Why Your Eyesight Changes with Age

If you’re over 40 and planning to visit your vision center near Windham for an eye exam, then you may have questions about how your age can affect your vision. Read on to learn about how age can result in changes in your eyesight.

In Your 40s Eyesight Changes with Age

While there is a lot that you can do to help preserve the health of your eyes over the years, it’s natural for them to develop signs of aging. When an individual reaches their 40s, a common vision change that they might experience is presbyopia, which refers to a reduced ability to focus the eyes due to a hardening of the lenses. Presbyopia tends to become noticeable when the person is doing close work with small objects or reading. In the early stages of the condition, most people can counteract the effects of presbyopia by adjusting the distance of their reading material, but multifocal contact lenses or reading glasses may be necessary later on.

In Your 50s

Age increases your risk for developing a wide range of diseases, and this includes those of the eye. Some of the common conditions that begin to develop with age include cataracts, macular degeneration, and glaucoma. At this stage in life, it’s important to start monitoring your vision and scheduling regular eye exams. Also, visit your eye care center after being diagnosed with any other health conditions, such as diabetes or hypertension. Glaucoma, in particular, is important to treat in its early stages, so see your eye doctor if you begin experiencing changes in your vision.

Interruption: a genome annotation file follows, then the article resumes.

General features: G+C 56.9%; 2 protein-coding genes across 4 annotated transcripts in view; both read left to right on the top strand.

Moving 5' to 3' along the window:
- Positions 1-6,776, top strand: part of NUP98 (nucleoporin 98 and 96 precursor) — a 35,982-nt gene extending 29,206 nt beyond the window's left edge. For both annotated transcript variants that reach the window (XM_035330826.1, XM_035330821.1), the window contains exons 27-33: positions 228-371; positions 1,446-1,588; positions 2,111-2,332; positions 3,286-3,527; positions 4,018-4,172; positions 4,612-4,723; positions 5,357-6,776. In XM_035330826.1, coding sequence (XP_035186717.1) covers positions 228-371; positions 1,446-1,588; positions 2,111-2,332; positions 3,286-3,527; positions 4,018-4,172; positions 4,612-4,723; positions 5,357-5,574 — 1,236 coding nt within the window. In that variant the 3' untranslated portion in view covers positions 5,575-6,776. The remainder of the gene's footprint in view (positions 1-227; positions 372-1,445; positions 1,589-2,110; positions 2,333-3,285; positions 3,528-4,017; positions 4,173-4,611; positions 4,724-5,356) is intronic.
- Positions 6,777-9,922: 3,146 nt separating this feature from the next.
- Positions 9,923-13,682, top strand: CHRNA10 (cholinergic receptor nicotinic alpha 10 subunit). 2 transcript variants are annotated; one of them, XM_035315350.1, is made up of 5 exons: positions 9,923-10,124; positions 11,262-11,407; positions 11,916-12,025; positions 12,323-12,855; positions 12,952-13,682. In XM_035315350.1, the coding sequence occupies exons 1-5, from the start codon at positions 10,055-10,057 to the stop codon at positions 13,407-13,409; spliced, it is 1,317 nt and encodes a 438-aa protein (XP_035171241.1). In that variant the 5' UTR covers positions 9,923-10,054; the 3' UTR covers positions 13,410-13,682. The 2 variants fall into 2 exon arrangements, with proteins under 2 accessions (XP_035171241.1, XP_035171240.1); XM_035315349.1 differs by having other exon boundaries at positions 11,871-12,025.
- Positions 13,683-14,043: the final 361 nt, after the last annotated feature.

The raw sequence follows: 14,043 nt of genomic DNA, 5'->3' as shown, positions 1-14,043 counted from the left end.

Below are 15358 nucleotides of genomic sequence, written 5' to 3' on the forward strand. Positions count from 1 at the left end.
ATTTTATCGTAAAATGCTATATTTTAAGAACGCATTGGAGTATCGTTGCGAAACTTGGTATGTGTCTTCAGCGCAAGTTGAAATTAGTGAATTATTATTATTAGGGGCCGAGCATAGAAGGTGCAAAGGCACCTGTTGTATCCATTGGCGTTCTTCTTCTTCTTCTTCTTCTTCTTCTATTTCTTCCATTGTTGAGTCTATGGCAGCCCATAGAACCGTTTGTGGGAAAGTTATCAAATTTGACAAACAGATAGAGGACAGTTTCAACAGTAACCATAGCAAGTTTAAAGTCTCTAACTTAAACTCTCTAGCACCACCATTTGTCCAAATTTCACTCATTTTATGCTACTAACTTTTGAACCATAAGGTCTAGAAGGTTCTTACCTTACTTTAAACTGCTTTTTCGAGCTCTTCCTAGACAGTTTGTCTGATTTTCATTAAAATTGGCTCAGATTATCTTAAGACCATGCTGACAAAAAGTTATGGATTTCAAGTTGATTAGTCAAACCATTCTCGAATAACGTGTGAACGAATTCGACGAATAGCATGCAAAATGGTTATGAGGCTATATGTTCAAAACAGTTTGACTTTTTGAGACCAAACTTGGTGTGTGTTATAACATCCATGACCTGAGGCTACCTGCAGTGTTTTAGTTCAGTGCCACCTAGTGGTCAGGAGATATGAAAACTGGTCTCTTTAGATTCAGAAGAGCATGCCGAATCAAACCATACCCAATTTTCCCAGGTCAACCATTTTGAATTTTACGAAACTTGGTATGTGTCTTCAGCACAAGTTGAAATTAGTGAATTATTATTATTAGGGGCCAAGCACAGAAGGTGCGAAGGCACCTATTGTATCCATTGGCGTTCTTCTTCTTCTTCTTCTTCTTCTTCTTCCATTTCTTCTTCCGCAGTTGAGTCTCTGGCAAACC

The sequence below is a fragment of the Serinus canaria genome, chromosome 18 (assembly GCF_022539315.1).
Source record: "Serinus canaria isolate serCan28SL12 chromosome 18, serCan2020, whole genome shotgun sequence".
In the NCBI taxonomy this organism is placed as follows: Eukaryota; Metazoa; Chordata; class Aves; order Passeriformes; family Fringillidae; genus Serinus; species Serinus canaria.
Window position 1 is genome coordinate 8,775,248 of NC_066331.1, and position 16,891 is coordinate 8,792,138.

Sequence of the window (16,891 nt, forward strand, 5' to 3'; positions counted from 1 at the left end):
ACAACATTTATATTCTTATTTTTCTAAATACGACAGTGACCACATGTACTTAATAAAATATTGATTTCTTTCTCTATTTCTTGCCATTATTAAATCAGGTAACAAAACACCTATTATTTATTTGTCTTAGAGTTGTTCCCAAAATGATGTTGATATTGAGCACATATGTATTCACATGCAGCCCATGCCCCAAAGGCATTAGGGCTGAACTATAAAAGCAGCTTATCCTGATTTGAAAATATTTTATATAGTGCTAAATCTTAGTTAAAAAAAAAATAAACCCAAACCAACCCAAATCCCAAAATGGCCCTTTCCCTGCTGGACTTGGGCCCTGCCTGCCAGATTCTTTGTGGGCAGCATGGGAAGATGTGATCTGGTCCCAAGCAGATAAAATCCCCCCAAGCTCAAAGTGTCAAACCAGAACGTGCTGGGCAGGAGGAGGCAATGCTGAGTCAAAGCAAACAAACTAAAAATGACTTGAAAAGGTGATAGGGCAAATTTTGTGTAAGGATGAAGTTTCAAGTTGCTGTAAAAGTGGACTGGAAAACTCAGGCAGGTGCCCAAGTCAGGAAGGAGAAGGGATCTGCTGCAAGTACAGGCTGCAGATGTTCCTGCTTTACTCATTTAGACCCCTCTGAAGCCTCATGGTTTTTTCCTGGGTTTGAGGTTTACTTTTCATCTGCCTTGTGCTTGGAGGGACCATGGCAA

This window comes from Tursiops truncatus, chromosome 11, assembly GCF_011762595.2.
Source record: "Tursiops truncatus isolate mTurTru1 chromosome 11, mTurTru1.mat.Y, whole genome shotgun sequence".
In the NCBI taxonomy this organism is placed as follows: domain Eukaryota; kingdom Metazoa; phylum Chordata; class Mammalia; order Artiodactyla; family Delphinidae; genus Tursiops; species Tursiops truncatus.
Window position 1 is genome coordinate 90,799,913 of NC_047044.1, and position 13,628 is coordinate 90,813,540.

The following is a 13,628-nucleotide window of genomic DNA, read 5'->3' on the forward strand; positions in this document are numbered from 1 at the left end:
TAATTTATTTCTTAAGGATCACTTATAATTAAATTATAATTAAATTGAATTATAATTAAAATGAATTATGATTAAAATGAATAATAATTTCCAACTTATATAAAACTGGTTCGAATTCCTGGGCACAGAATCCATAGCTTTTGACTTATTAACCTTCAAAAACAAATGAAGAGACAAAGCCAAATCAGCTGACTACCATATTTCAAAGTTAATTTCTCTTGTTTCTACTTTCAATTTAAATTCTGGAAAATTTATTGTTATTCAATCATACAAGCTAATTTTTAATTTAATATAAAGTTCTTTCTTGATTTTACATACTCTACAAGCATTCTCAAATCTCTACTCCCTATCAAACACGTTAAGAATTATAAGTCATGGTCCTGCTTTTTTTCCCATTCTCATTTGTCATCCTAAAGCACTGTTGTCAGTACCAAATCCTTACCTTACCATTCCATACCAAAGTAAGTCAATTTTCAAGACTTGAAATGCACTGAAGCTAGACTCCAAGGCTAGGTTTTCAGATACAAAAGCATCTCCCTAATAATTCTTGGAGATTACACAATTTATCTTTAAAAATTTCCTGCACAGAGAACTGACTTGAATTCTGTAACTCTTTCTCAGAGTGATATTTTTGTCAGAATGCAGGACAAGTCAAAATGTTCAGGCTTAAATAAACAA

In Your 60s

According to eye doctors, everyone would develop cataracts at some point if they lived long enough. Because cataracts are so common among older individuals, it’s considered to be a natural part of the aging process. This disease occurs when small clumps of proteins begin to block light from the eye and reduce a person’s vision. If your cataracts starts to interfere with your daily life, speak to your doctor about cataract surgery. Finally, at this age, it’s important to begin seeing an optometrist annually for eye screenings.

Leave a Comment

Your email address will not be published. Required fields are marked *